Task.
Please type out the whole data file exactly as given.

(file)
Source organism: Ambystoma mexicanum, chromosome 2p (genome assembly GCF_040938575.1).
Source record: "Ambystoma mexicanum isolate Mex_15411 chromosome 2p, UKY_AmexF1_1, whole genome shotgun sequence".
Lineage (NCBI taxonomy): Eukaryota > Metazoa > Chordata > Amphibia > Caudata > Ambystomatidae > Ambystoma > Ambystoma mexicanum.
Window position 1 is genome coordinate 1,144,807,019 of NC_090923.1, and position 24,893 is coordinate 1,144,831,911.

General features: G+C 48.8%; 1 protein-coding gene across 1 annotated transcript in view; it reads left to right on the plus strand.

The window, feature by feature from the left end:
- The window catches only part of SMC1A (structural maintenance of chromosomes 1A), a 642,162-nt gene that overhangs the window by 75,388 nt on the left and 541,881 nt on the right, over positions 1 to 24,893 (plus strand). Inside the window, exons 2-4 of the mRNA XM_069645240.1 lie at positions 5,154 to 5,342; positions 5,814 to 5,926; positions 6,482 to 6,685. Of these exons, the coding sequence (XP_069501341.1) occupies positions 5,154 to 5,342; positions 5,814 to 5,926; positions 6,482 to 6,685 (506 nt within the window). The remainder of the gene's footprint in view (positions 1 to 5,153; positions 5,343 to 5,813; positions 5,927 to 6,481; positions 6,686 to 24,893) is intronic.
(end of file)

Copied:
Source organism: Ambystoma mexicanum, chromosome 2p (genome assembly GCF_040938575.1).
Source record: "Ambystoma mexicanum isolate Mex_15411 chromosome 2p, UKY_AmexF1_1, whole genome shotgun sequence".
Lineage (NCBI taxonomy): Eukaryota > Metazoa > Chordata > Amphibia > Caudata > Ambystomatidae > Ambystoma > Ambystoma mexicanum.
Window position 1 is genome coordinate 1,144,807,019 of NC_090923.1, and position 24,893 is coordinate 1,144,831,911.

General features: G+C 48.8%; 1 protein-coding gene across 1 annotated transcript in view; it reads left to right on the plus strand.

The window, feature by feature from the left end:
- The window catches only part of SMC1A (structural maintenance of chromosomes 1A), a 642,162-nt gene that overhangs the window by 75,388 nt on the left and 541,881 nt on the right, over positions 1 to 24,893 (plus strand). Inside the window, exons 2-4 of the mRNA XM_069645240.1 lie at positions 5,154 to 5,342; positions 5,814 to 5,926; positions 6,482 to 6,685. Of these exons, the coding sequence (XP_069501341.1) occupies positions 5,154 to 5,342; positions 5,814 to 5,926; positions 6,482 to 6,685 (506 nt within the window). The remainder of the gene's footprint in view (positions 1 to 5,153; positions 5,343 to 5,813; positions 5,927 to 6,481; positions 6,686 to 24,893) is intronic.